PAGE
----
SALLY: Yep. We've heard that. 

 

ANNE: Why is that a misconception even if it is well-meaning? 

 

SALLY: So as a coach, they have interpreted the rudder as a brake and they see that every time you are steering, you are applying a brake to the hull. So therefore coaches and people who don't always appreciate what's going on in the boat will say, “Steer as little as possible because I'm putting in all this energy and effort into making the boat go forward and you're just slowing me down”. 

 

ANNE: So as well-meaning as that might be and how each one of us is committed - I know we are - to helping the boat go as fast as possible and not wanting to be that factor that slows the boat down, I'm going to toss out that I'm doing a lot of steering. And what I mean by that is: I am almost always making tiny adjustments. So that is steering.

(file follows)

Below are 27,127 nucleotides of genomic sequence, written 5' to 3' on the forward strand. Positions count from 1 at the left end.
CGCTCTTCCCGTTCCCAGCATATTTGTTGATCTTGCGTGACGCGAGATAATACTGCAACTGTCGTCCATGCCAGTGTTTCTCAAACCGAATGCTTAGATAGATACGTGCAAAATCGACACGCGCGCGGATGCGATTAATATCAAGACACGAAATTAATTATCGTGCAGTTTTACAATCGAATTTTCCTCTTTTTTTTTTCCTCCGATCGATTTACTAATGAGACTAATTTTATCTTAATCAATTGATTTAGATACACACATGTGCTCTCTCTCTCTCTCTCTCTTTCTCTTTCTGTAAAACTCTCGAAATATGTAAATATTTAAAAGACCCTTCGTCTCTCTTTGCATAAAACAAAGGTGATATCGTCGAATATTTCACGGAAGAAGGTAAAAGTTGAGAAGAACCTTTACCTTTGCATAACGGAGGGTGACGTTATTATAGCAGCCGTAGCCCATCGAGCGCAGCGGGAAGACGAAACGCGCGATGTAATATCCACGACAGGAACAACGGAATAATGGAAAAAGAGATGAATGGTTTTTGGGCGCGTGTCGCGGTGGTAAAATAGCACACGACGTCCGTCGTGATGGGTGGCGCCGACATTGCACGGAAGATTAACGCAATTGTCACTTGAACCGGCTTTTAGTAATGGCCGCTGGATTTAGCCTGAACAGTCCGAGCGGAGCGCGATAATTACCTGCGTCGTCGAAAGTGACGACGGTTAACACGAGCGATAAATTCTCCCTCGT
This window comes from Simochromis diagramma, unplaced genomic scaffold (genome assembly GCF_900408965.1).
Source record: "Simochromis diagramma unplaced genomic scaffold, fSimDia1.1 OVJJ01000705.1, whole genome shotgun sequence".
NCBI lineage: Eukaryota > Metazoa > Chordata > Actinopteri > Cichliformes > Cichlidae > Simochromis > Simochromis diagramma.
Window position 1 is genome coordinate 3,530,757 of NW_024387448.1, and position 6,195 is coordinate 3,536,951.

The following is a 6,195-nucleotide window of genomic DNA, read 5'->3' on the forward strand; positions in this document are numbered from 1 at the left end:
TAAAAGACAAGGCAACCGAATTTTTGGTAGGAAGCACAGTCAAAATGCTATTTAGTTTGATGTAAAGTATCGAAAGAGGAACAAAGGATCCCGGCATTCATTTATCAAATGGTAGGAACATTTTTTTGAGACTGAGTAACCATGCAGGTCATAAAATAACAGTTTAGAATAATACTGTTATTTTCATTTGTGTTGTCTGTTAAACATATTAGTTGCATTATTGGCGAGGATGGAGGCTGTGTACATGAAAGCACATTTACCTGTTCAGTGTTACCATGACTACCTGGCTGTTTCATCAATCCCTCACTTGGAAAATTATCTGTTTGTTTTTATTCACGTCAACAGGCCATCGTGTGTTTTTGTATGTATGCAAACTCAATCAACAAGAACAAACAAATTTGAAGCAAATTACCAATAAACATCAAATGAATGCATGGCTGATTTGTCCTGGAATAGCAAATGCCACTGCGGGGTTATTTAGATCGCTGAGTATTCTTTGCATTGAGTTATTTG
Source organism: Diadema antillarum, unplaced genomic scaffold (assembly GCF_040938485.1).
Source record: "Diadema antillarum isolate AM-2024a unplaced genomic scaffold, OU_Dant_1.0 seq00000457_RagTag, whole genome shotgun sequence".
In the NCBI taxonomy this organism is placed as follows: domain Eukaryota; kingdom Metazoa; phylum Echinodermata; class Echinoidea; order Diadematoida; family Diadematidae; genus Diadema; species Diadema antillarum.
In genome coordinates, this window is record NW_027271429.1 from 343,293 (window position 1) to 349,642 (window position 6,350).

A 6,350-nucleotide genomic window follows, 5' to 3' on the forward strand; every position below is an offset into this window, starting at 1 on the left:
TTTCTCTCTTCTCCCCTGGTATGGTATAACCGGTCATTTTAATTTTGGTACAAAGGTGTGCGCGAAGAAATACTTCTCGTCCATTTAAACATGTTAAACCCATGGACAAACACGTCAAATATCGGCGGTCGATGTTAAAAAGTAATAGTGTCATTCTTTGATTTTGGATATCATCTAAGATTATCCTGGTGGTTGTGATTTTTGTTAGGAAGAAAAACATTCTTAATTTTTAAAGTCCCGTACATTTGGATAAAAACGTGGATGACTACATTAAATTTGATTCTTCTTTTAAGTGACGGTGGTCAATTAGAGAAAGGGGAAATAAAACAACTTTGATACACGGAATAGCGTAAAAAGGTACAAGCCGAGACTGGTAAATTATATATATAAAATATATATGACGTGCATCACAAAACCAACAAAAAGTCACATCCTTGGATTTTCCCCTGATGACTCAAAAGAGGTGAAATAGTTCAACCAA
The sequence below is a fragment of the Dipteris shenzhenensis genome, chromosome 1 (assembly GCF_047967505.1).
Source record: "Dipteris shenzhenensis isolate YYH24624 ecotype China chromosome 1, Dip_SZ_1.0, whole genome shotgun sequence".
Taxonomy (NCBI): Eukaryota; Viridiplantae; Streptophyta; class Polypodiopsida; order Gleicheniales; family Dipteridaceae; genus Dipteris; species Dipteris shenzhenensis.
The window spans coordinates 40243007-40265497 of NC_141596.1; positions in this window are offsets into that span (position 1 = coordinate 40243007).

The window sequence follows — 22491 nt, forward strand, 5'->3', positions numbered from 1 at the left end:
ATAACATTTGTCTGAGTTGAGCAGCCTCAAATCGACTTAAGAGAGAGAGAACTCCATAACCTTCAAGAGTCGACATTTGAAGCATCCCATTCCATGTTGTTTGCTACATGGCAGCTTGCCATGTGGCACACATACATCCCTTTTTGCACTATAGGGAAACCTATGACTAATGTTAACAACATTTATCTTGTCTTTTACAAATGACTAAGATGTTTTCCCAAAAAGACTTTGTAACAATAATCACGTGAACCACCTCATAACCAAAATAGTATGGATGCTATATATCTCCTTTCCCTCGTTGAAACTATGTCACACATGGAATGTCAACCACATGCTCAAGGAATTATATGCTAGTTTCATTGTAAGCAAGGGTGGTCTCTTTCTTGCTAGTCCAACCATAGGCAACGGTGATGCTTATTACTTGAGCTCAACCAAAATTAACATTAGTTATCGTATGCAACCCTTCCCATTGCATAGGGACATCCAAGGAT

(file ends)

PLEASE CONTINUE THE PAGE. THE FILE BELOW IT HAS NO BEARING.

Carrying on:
SALLY: Again, most coaches assume that the boat will go straight enough if you leave it alone and this fallacy is something I as a coxswain have been fighting for the past 30 years because the boat doesn't go straight. You have four different engines on either side that are each pulling at a different rate and a different pressure no matter how hard you try to unify them. You have wind and waves and currents playing on different parts of that 70-foot boat that's going to push the hull in certain places and pull it in other places. I know that there are monsters in the boat that will cause it to be unset and that unset boat - that imbalance - is going to cause it to list to port or starboard. So these boats … if you get behind them with nobody in them and push them … yes, they'll go straight. But there's so many different variables and you as a coxswain are subtly correcting for all these variables so that you can in fact go straight. I will tell you that I am constantly steering. I am constantly adjusting my point. I try to make lots of small adjustments with the rudder versus large sweeping adjustments with the rudder because that can offset things. But I am constantly countering wind and three seat over pulled this time but under pulled this time and four seat is always skying and missing the first half of the catch. I am always adjusting for that to hold the line. So I'm always on the rudder. And if some people say to get off the rudder, I have sat back very proudly with my hand on my head and showed them the direction that the boat goes without me.